Several further steps were taken to reduce the length of the questionnaire (Worthington and Whittaker, 2006). All decisions were based on the results from the original EFA. Firstly, items that did not load strongly onto any of the six factors were removed (10 items; all loaded <0.40 on all factors). Secondly, any item that crossloaded onto two or more factors was removed (12 items; all loaded >0.40 on at least two factors). Finally, in order to create a succinct scale, only the best items from each factor were selected for retention (on the basis of meaningfully representing the factor, having the highest loading, and/or the lowest crossloading; Worthington and Whittaker, 2006). This resulted in a 23-item scale with six subscales.
To explore the strength of the proposed 23-item scale before collecting data from a new sample, a CFA was run with Sample 1 on the chosen 23 items. The model fit supported the proposed six-factor structure (CFI = 0.95, RMSEA = 0.06).
Sample 2: Confirmatory Factor Analysis (CFA) and Construct Validation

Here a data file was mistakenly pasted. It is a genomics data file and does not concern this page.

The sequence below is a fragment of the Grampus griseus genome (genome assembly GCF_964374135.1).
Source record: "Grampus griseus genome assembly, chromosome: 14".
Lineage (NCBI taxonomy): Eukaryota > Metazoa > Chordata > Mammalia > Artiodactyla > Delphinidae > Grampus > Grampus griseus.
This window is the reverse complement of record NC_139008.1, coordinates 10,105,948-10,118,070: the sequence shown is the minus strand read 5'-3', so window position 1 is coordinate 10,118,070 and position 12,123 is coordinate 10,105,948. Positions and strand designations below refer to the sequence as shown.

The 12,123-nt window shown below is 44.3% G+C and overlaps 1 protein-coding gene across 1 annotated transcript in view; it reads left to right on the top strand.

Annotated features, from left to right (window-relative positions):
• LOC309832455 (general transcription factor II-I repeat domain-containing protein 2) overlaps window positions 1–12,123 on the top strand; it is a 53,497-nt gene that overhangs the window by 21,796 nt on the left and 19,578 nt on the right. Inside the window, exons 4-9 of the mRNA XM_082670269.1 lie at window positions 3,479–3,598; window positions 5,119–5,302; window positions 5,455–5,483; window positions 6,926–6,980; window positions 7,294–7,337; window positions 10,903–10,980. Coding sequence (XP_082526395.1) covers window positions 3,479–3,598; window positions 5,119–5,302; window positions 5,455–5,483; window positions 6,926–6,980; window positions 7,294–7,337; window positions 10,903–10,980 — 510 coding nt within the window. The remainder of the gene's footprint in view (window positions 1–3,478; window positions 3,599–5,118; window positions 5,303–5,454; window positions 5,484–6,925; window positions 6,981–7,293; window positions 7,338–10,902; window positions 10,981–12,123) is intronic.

Sample 2, the replication sample, was collected in the second phase to confirm the structure, validity and reliability of the 23-item SRQ.
The replication sample (N = 505) was adequate for testing a model consisting of 61 parameters (i.e., 23 factor loadings, 23 error variances, 15 factor correlations). Specifically, the 23-item model approximates an 8:1 subjects-to-parameters ratio, approaching the 10:1 ratio recommended by Bentler and Chou (1987). We note that Bentler and Chou (1987) suggested that this ratio could go as low as 5:1 if the items have good measurement characteristics. Given that the SRQ items were derived from established measures, it is reasonable to propose that they have robust statistical properties, and therefore the 8:1 ratio was deemed adequate for the replication CFA. The analyses that follow support this proposal.
Firstly, CFA was conducted on the 23-item SRQ. We again used the WLSMV estimation procedure as recommended for analysis of ordinal data (Muthen and Muthen, 2010). Secondly, participants in Sample 2 also completed a set of established questionnaires measuring personality traits, attitudes, and goals to confirm the construct validity of the SRQ. Finally, a subset of participants from Sample 2 (N = 45) completed the SRQ for a second time in order to measure test-retest reliability. All correlational analyses were Pearson zero-order correlations, conducted using IBM SPSS Statistics 20 for Windows.